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Secretary of Defense Testimony

Statement on the U.S. Military Strategy in the Middle East and the Counter-ISIL Campaign before the House Armed Services Committee

As Delivered by Secretary of Defense Ash Carter, Washington DC, December 1, 2015

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Chairman Thornberry, Ranking Member Smith, all Members of this Committee:  Thank you for inviting me to discuss with Chairman Joe Dunford, our counter military campaign.  

And Chairman, I agree with you, we do need greater effort, we’re applying greater effort and we’re going to try to describe some of the ways that we’re doing that. And Mr. Smith, the underlying strategy and its clarity I’ll try to provide that clarity today.

Now, ISIL’s attacks in Paris, like those it has perpetrated elsewhere, were barbaric and they were an assault on the civilization we defend.  ISIL requires, and it will receive, a lasting defeat.  The President had directed us to intensify and adapt the military campaign before the Paris attacks, and we will describe those new actions today.  We continue to accelerate our efforts in the wake of Paris, and we are urging others to do the same, because those attacks further highlighted the stakes that not just the United States but the world has in this fight.

As I’ve discussed with you in the past, the United States’ strategy requires leveraging all the components of our nation’s might to destroy ISIL.  Every instrument of national power – diplomatic, military, intelligence, law enforcement, homeland security, economic, informational – is engaged and every national security agency is contributing to one of the strategy’s lines of effort.  We’re defending the homeland, acting to defeat ISIL in its core in Syria and Iraq, and taking appropriate action wherever else in the world this evil organization metastasizes.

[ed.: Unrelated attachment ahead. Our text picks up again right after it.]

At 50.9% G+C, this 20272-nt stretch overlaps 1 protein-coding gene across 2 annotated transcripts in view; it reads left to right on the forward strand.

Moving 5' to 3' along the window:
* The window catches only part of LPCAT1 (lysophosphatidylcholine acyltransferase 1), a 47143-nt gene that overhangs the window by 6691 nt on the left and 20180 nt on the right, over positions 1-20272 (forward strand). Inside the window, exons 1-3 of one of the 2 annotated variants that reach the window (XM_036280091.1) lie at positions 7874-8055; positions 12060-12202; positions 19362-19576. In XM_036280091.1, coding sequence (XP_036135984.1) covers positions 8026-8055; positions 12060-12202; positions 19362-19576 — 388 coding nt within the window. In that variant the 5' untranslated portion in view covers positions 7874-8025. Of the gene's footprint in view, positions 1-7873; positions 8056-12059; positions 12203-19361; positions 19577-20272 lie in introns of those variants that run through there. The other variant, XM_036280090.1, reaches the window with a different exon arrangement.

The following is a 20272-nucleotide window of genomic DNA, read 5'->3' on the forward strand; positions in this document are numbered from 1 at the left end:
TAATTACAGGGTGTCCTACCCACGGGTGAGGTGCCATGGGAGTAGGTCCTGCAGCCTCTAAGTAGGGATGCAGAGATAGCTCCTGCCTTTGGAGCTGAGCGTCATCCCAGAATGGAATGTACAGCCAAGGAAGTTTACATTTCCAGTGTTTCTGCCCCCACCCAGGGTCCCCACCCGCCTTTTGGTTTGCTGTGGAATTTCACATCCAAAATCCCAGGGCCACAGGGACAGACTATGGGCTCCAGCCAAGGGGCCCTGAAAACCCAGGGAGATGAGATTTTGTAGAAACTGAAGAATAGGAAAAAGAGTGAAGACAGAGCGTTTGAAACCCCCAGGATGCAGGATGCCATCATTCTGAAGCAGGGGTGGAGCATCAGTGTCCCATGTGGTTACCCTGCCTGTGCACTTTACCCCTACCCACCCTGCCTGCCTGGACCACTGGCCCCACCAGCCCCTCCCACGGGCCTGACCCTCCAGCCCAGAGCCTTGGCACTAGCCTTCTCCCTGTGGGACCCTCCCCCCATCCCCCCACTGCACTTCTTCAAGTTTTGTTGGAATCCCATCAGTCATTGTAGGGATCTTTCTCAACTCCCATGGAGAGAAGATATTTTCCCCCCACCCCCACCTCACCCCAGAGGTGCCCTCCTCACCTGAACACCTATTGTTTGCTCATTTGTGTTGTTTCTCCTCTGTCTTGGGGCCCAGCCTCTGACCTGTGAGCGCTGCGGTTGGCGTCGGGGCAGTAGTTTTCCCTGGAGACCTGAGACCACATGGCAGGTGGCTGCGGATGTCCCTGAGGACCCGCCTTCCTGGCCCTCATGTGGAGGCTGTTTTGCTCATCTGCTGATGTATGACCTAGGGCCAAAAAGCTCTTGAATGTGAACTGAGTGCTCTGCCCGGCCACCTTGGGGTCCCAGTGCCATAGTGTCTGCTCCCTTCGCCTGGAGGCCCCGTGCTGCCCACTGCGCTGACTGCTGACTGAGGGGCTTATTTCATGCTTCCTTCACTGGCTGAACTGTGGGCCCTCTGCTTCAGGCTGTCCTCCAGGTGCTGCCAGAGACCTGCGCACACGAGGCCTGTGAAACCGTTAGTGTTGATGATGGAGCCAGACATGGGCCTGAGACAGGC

The Defense Department contributes to nearly all the lines of effort, but protecting the homeland is among our highest priorities.  We’re adapting to meet ISIL’s threat, including assuring the security of Defense Department installations and personnel.  And, just last week, I hosted some of the top national security and law enforcement leaders at the Pentagon to discuss efforts to cut off the flow of foreign fighters. 

We at the Defense Department, of course, are also centrally responsible for the military campaign, which will be the focus of my statement to this Committee.  Through our own action and those of our coalition partners, the military campaign will destroy ISIL’s leadership and forces, and deprive it of resources, and safe haven, and mobility – all while we seek to identify and then enable capable, motivated local forces on the ground to expel ISIL from its territory, hold and govern it, and ensure that victory sticks.

That’s the right strategic approach for two principal reasons.  First, it emphasizes the necessity of capable, motived local forces – as the only force that can assure a lasting victory.  Such forces are hard to find, but they do exist.  And we can enable them – and we are constantly looking for effective ways to expand doing so and I’ll describe some of them – but we cannot substitute for them. 

And, second, this strategic approach sets the conditions for a political solution to the civil war in Syria and to crippling sectarianism in Iraq, which are the only durable ways to prevent a future ISIL-like organization from re-emerging.  And that’s why the diplomatic work, led by Secretary Kerry and the State Department, is the first and absolutely critical line of effort in our strategy.